Unwoke ‘Beavis and Butt-head’s Universe’ Shreds White Privilege

Bringing “Beavis & Butt-head” back sounded like a terrible, no good idea.

The ’90s numbskulls are a terrible fit for our all woke, no joke age. Their incessant sex talk alone is problematic.

“Beavis and Butt-head Do the Universe” doesn’t change the boys a bit. It’s as crude and sexually obsessed as ever, and the film features a glorious attack on so-called White Privilege.

Best of all? Absence did make the heart go fonder for dimwits who make Harry Dunne and Lloyd Christmas look like rocket scientists.

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Our “heroes” stumble their way to space camp after destroying their school’s science fair exhibit. The lads’ penchant for sexual metaphors lands them a gig on a real space shuttle, and that’s where the time-traveling plot kicks in.

The boys sabotage the mission and enter a black hole. The snafu catapults them from the ’90s to 2022, but their space commandeer (Andrea Savage) is hot on their trail. She’s now a governor with political ambition to burn, and the boys’ survival threatens her ascent. (The news reported they died on the space shuttle)

Except the boys think she just wants to score with them. Of course.

RELATED: ‘Office Space’ at 20: Why Mike Judge’s Comedy Still Rules

That plot sets a series of farcical bits in motion, and they’re shrewdly calculated to move a show known for brevity to the 90-minute mark.

It works.

Beavis falls in love with Siri, the iPhone voice assistant. Cornholio returns in a way that’s both daffy and clever. And, at every turn, the boys’ raging stupidity works to their advantage.

 

 
 
 
 
 
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“Universe” laps “Beavis & Butt-head Do America,” the 1996 theatrical extension of the MTV series. The jokes land better and the story rarely lags. The screenplay, credited to show creator Mike Judge and Lewis Morton, does more than milk a few recurring bits for real laughs.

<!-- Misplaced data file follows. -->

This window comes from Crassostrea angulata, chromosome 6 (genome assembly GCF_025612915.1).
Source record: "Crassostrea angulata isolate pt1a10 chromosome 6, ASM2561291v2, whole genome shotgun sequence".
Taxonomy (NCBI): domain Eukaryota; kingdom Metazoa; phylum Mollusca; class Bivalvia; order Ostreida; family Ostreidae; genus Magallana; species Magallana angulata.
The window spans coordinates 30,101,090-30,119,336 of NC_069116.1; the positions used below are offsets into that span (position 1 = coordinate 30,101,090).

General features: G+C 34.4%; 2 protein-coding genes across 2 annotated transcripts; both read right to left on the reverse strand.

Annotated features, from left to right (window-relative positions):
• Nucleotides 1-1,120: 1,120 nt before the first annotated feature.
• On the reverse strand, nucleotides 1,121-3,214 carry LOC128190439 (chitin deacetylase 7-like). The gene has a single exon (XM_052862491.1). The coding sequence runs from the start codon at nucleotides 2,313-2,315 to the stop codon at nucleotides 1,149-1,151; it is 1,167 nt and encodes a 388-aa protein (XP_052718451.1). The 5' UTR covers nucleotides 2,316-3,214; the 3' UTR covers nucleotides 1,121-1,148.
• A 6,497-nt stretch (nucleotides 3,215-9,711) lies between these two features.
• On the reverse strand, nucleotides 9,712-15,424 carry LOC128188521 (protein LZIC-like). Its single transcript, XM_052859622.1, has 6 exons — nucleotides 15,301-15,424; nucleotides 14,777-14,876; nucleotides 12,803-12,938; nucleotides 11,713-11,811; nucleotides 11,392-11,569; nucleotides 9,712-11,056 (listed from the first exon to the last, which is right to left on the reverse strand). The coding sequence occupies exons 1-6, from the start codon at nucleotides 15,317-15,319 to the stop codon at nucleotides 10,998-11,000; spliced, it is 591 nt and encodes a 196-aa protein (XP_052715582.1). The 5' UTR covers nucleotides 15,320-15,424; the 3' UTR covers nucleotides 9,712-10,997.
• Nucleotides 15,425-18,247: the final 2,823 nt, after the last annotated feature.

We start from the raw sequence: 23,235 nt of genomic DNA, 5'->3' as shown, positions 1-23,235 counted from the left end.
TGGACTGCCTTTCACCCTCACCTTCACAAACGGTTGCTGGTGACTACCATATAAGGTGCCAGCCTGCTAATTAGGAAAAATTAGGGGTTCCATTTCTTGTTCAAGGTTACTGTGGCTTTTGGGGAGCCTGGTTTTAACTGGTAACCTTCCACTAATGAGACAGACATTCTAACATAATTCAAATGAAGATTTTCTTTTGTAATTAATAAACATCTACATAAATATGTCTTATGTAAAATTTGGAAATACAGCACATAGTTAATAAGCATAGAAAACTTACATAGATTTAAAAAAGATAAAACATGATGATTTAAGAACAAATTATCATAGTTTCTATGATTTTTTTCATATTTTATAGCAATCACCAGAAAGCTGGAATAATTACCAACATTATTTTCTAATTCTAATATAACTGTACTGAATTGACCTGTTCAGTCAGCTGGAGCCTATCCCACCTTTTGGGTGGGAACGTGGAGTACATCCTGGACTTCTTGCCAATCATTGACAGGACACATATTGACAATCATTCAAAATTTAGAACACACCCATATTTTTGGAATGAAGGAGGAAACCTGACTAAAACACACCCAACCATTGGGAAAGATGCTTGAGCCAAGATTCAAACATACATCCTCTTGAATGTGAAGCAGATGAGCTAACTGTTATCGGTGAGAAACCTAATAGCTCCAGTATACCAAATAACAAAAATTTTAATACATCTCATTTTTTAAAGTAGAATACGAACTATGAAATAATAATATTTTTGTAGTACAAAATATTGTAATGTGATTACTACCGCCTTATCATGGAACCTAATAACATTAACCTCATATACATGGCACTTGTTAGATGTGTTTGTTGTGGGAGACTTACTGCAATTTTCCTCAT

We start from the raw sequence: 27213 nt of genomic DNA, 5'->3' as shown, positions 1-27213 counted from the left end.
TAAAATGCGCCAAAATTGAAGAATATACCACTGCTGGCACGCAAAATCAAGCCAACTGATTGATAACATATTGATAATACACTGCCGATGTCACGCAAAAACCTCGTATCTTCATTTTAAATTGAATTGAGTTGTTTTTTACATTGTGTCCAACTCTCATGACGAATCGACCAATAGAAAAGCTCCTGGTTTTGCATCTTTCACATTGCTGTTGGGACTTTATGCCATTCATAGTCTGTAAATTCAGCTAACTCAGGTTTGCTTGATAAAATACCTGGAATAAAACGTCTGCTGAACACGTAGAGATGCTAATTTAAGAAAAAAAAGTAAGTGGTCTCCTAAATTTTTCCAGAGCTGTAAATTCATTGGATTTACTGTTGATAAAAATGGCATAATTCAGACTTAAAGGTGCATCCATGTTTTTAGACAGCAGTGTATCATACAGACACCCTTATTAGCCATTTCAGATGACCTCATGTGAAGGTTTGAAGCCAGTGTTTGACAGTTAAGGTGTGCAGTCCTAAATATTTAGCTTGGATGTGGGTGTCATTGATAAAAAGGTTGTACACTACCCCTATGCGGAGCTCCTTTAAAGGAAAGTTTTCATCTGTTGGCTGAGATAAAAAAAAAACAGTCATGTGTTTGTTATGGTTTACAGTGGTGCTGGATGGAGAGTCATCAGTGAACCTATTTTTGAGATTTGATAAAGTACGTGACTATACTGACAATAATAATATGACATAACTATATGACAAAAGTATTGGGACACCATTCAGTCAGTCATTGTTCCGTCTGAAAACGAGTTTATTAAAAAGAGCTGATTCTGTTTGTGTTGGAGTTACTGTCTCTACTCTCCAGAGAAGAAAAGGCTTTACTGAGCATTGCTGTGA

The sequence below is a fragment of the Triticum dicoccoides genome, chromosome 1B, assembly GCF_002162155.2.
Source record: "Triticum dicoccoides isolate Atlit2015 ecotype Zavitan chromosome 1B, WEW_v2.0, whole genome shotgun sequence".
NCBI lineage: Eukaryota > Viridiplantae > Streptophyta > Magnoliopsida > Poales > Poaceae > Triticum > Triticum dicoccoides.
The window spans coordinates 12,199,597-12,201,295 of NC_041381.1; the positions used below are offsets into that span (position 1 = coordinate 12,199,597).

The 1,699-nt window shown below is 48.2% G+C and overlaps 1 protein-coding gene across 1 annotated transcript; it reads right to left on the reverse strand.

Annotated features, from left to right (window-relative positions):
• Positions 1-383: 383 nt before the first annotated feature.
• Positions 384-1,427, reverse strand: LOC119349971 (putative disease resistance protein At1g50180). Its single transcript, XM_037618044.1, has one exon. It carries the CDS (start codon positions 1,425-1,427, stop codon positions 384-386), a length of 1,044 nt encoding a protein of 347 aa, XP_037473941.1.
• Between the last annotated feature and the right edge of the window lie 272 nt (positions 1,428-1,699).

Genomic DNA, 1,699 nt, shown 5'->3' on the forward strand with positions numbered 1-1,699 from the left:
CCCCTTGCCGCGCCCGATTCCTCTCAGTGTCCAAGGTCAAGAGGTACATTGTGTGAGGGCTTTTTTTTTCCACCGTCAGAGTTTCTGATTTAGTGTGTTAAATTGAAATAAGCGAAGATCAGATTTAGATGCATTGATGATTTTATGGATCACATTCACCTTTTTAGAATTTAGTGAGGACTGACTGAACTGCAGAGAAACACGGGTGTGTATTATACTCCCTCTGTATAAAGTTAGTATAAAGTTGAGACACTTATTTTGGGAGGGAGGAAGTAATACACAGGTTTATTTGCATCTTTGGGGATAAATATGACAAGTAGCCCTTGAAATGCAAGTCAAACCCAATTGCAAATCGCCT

They upend woke expectations on several fronts.

A dated reference to “Touched by an Angel” lets the story savage “soft on crime” policies. A throwaway line compares Antifa to MS-13, something few other comedies would bring up.

The boys also stumble into a Gender Studies class where they learn all about White Privilege.

We can do anything we want because we’re white? Cool.

Except their very existence shatters the White Privilege lie. These boys are like many teens out there in the ’90s and now. They’re white, lower middle class and possess little cultural clout. And it took a character named Butt-head for pop culture to expose it.

It shouldn’t surprise anyone that Judge resisted woke’s siren song. He previously created “The Goode Family,” a short-lived sitcom mocking social justice types before we began using that phrase.

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His long-running “King of the Hill” sitcom mocked Texas culture without the mean-spirited edge others might have brought to the gig.

The animation here is perfunctory, of course. The animated shorts of yore were always below the industry  norm. “Universe” isn’t as hard to watch as those classic “B&B” episodes, which makes it less of a distraction.

The biggest miracle of all? Judge’s singular voice work as both Beavis and Butt-head feels as fresh as ever. Their incessant laughter and ability to find sexual references in every third sentence remains a hoot.

“Beavis and Butt-head Do the Universe” proves some Hollywood nostalgia acts can surprise us.

HiT or Miss: “Beavis and Butt-head Do the Universe” has no interest in removing the characters’ problematic tics, and that’s reason enough to savor their return.

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